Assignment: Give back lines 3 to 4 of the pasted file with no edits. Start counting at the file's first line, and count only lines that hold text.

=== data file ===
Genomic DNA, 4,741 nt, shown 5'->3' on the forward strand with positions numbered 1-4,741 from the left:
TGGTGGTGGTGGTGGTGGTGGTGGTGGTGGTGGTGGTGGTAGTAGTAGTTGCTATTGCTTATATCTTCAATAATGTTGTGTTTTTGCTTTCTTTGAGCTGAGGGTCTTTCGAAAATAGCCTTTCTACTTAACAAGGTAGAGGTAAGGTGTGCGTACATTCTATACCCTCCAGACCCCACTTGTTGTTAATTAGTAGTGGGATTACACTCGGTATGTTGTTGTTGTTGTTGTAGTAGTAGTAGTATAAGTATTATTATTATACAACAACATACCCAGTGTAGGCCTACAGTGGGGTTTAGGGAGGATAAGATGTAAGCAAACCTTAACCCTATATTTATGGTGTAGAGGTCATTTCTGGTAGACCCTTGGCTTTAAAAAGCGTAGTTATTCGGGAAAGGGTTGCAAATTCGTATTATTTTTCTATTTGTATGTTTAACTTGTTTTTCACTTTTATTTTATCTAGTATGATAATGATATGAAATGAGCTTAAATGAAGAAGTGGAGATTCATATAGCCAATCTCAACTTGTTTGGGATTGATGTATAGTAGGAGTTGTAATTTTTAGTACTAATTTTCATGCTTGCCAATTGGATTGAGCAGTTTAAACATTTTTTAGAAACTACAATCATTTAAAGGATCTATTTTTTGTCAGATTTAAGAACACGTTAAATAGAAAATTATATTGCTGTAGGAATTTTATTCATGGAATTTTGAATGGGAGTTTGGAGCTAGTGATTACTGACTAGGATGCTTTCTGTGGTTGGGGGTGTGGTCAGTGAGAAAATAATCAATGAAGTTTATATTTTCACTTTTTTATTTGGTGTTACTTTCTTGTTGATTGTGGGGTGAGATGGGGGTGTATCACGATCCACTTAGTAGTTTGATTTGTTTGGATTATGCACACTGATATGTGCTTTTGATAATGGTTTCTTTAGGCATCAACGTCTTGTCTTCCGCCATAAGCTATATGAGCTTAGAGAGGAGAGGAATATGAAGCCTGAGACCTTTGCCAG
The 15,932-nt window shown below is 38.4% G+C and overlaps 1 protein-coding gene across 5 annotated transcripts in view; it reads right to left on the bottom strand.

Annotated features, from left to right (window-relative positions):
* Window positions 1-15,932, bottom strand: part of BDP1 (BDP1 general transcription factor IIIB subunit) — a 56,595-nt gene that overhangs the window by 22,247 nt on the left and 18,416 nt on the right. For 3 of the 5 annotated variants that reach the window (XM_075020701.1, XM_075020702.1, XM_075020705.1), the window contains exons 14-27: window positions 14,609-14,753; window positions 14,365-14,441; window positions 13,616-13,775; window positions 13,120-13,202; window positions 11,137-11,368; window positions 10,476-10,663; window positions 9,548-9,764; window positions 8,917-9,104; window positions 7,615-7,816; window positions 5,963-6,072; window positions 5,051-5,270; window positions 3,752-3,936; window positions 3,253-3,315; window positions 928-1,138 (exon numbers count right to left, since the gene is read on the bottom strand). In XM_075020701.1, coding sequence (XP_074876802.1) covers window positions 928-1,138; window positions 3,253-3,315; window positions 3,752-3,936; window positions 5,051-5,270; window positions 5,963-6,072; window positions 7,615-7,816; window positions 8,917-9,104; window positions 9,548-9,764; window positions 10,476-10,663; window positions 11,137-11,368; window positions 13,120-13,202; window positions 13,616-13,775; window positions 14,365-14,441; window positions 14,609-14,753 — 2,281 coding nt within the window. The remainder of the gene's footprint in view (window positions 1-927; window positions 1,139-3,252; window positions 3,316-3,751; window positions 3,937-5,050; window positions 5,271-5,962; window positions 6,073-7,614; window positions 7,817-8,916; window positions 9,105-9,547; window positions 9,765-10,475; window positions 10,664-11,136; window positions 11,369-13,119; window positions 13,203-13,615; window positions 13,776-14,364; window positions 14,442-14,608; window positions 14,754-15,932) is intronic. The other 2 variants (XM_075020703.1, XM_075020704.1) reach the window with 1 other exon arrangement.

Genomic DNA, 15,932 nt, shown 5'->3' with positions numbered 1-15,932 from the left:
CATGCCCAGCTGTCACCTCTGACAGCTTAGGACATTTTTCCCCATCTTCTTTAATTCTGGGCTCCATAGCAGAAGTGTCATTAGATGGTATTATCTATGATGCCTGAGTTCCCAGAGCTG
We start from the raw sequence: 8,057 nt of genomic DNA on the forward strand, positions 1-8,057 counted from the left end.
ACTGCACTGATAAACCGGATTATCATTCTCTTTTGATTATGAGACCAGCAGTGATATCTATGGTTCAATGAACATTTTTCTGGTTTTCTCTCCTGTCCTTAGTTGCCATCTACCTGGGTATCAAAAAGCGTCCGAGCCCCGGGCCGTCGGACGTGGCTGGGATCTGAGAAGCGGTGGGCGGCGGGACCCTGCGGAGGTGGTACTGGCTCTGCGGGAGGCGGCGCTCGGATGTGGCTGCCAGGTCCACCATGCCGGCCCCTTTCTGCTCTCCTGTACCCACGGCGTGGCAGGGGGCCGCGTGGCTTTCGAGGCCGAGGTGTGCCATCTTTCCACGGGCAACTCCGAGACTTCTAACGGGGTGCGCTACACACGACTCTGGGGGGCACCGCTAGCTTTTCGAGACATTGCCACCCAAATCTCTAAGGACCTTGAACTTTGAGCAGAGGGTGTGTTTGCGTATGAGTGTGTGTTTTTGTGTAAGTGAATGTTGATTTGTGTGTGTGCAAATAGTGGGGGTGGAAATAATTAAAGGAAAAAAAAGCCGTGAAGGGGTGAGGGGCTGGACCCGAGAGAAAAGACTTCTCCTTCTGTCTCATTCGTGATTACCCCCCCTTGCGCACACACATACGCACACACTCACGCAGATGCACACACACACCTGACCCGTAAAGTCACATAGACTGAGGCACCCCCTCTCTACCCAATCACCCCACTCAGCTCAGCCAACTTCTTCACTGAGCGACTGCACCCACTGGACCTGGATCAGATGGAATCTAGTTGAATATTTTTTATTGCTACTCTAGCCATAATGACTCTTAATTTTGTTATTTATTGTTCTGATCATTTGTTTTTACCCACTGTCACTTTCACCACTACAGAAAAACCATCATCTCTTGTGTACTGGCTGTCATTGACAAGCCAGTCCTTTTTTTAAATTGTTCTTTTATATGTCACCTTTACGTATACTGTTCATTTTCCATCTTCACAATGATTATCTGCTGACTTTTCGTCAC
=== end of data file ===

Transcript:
The 15,932-nt window shown below is 38.4% G+C and overlaps 1 protein-coding gene across 5 annotated transcripts in view; it reads right to left on the bottom strand.

Annotated features, from left to right (window-relative positions):